Their presence underscores a deep contradiction in how Europe views itself on the international scene. European political and business leaders claim to be different from China and Russia, and even from the United States. Even European corporations tend to act as if they were obviously more progressive and responsible than their global counterparts. They are keen to present themselves as a force for good, upholding human rights and democracy and actually willing to fight off climate change – in stark contrast to the views expressed by authoritarian leaders, some of whom have made the EU a favourite target.
On the other hand, however, European corporations are happy to do business with these same leaders or with their allies. This often means becoming involved in corruption, crony capitalism or other practices that actually contribute to reinforcing them and their hold on power. And European corporations are equally happy, in many cases, to contribute actively to industrial projects pushed by authoritarian leaders that are in deliberate contradiction to any genuine climate action or to the protection of the environment and communities – for instance projects that contribute, directly and indirectly to developing new coal, oil and gas reserves in Russia or the US, or to actively accelerating deforestation in the Amazon in the name of development. Participating in projects such as these – as they have been promoted by Trump, Putin and Bolsonaro – is by no way ’apolitical’. It is a form of support to their regimes and their agenda.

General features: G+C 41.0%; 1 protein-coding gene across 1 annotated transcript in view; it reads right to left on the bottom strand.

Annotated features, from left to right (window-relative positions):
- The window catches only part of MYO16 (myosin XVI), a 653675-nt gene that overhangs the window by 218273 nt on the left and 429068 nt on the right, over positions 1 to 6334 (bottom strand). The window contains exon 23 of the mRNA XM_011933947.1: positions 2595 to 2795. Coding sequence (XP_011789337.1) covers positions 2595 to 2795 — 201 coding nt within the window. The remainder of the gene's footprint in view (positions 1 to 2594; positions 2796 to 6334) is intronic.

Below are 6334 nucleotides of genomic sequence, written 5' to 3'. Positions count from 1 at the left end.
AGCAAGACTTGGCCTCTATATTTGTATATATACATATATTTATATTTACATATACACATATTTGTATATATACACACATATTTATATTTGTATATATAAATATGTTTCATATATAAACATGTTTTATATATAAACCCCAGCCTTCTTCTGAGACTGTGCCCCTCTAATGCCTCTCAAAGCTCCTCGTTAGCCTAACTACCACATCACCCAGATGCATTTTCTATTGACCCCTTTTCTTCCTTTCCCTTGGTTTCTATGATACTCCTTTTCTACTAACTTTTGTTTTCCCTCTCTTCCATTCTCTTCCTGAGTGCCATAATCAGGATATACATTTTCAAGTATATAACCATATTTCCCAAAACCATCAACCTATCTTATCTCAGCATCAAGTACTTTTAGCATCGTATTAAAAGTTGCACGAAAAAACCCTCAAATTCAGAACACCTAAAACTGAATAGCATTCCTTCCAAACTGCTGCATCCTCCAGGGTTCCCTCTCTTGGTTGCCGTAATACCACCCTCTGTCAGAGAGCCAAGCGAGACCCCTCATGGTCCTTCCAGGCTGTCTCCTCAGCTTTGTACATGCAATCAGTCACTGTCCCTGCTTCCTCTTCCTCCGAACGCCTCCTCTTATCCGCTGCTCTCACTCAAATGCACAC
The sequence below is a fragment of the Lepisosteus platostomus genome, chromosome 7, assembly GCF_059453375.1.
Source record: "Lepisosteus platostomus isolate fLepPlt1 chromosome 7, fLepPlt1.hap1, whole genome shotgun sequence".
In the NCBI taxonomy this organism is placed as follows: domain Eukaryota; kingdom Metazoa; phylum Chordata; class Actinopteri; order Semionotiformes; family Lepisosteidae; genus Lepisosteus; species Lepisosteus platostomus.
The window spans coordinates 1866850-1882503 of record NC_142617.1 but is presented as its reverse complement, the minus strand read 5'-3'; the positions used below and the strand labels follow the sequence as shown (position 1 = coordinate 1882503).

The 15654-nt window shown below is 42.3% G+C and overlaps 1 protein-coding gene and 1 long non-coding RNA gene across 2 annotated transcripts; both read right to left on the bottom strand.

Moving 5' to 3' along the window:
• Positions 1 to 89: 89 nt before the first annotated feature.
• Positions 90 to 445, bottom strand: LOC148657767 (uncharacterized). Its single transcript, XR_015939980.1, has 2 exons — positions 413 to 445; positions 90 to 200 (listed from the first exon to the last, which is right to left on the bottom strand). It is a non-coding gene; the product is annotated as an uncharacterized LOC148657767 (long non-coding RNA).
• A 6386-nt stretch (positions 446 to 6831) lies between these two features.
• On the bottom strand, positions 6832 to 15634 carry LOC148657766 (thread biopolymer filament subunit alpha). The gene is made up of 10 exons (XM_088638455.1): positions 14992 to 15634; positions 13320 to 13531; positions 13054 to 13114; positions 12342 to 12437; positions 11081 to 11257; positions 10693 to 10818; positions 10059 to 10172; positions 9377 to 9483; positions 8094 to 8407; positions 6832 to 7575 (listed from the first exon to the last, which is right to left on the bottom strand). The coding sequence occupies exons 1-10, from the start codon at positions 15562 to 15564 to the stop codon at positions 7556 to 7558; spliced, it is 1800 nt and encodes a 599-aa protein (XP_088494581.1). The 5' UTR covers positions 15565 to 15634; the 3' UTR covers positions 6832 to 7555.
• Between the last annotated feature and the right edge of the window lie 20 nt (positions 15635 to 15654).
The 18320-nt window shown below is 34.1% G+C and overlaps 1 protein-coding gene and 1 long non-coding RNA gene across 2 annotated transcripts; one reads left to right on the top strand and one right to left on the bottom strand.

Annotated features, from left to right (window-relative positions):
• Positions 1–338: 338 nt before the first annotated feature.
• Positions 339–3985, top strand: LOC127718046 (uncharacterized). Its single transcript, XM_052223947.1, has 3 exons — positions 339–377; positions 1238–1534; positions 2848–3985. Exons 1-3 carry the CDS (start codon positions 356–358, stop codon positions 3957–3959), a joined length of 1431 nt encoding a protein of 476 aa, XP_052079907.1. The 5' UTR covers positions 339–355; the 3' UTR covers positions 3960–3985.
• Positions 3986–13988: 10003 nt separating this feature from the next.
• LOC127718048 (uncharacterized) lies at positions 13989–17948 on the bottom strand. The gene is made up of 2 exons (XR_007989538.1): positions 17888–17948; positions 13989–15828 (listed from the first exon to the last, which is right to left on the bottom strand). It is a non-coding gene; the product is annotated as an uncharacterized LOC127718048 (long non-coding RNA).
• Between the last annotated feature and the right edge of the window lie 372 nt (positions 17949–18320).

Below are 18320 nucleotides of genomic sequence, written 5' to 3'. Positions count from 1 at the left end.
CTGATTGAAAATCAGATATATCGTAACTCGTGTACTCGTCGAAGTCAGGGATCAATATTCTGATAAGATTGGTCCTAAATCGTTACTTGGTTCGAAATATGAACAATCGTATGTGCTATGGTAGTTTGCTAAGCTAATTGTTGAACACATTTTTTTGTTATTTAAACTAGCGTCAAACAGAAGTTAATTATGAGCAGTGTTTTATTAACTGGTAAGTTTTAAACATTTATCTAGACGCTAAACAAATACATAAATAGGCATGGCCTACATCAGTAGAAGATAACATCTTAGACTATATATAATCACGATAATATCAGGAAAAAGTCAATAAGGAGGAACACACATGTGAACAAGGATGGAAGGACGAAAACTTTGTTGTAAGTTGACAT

What is perhaps worse is that in many cases, Western governments are still blindly promoting and defending the interests of “their” corporations, in blatant contradiction with their official values and objectives. They do this by mobilising political and diplomatic support for their “national champions”, but also by promoting and enforcing international rules which protect the interests of corporations against communities.